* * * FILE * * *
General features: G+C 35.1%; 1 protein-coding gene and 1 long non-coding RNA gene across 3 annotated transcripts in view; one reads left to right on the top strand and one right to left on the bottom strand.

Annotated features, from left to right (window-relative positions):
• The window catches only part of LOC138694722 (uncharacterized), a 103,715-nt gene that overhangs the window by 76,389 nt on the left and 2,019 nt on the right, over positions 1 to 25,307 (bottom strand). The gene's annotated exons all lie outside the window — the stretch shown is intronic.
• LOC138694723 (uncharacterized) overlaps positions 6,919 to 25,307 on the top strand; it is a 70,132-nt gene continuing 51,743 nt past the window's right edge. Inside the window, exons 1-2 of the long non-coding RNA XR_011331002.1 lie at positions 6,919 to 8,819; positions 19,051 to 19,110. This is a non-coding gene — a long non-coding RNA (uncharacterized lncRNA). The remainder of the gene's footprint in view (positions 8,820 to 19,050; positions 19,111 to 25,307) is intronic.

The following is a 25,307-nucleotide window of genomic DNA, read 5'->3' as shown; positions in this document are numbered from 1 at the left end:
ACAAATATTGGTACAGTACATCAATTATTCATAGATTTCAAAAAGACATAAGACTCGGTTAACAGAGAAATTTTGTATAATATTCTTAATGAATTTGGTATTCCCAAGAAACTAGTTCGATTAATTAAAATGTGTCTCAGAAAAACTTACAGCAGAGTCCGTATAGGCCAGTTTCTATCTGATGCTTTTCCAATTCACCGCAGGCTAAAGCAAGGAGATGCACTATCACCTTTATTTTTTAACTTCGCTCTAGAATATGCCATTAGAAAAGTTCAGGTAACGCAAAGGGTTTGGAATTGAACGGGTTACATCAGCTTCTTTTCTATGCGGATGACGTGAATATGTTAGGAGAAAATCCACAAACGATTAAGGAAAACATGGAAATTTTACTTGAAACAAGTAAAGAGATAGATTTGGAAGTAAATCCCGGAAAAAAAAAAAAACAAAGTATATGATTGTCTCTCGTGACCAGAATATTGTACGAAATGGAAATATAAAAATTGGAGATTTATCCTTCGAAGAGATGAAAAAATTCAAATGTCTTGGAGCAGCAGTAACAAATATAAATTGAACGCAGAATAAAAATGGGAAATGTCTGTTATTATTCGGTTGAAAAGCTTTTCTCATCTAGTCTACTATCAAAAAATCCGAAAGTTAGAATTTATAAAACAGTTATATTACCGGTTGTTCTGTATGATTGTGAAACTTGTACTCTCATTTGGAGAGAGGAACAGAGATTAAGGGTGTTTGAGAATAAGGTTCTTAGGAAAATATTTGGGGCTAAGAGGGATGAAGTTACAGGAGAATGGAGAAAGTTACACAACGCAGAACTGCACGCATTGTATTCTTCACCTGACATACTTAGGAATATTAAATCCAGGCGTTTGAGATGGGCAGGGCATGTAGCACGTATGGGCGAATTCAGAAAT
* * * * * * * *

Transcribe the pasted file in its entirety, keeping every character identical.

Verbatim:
General features: G+C 35.1%; 1 protein-coding gene and 1 long non-coding RNA gene across 3 annotated transcripts in view; one reads left to right on the top strand and one right to left on the bottom strand.

Annotated features, from left to right (window-relative positions):
• The window catches only part of LOC138694722 (uncharacterized), a 103,715-nt gene that overhangs the window by 76,389 nt on the left and 2,019 nt on the right, over positions 1 to 25,307 (bottom strand). The gene's annotated exons all lie outside the window — the stretch shown is intronic.
• LOC138694723 (uncharacterized) overlaps positions 6,919 to 25,307 on the top strand; it is a 70,132-nt gene continuing 51,743 nt past the window's right edge. Inside the window, exons 1-2 of the long non-coding RNA XR_011331002.1 lie at positions 6,919 to 8,819; positions 19,051 to 19,110. This is a non-coding gene — a long non-coding RNA (uncharacterized lncRNA). The remainder of the gene's footprint in view (positions 8,820 to 19,050; positions 19,111 to 25,307) is intronic.

The following is a 25,307-nucleotide window of genomic DNA, read 5'->3' as shown; positions in this document are numbered from 1 at the left end:
ACAAATATTGGTACAGTACATCAATTATTCATAGATTTCAAAAAGACATAAGACTCGGTTAACAGAGAAATTTTGTATAATATTCTTAATGAATTTGGTATTCCCAAGAAACTAGTTCGATTAATTAAAATGTGTCTCAGAAAAACTTACAGCAGAGTCCGTATAGGCCAGTTTCTATCTGATGCTTTTCCAATTCACCGCAGGCTAAAGCAAGGAGATGCACTATCACCTTTATTTTTTAACTTCGCTCTAGAATATGCCATTAGAAAAGTTCAGGTAACGCAAAGGGTTTGGAATTGAACGGGTTACATCAGCTTCTTTTCTATGCGGATGACGTGAATATGTTAGGAGAAAATCCACAAACGATTAAGGAAAACATGGAAATTTTACTTGAAACAAGTAAAGAGATAGATTTGGAAGTAAATCCCGGAAAAAAAAAAAAACAAAGTATATGATTGTCTCTCGTGACCAGAATATTGTACGAAATGGAAATATAAAAATTGGAGATTTATCCTTCGAAGAGATGAAAAAATTCAAATGTCTTGGAGCAGCAGTAACAAATATAAATTGAACGCAGAATAAAAATGGGAAATGTCTGTTATTATTCGGTTGAAAAGCTTTTCTCATCTAGTCTACTATCAAAAAATCCGAAAGTTAGAATTTATAAAACAGTTATATTACCGGTTGTTCTGTATGATTGTGAAACTTGTACTCTCATTTGGAGAGAGGAACAGAGATTAAGGGTGTTTGAGAATAAGGTTCTTAGGAAAATATTTGGGGCTAAGAGGGATGAAGTTACAGGAGAATGGAGAAAGTTACACAACGCAGAACTGCACGCATTGTATTCTTCACCTGACATACTTAGGAATATTAAATCCAGGCGTTTGAGATGGGCAGGGCATGTAGCACGTATGGGCGAATTCAGAAAT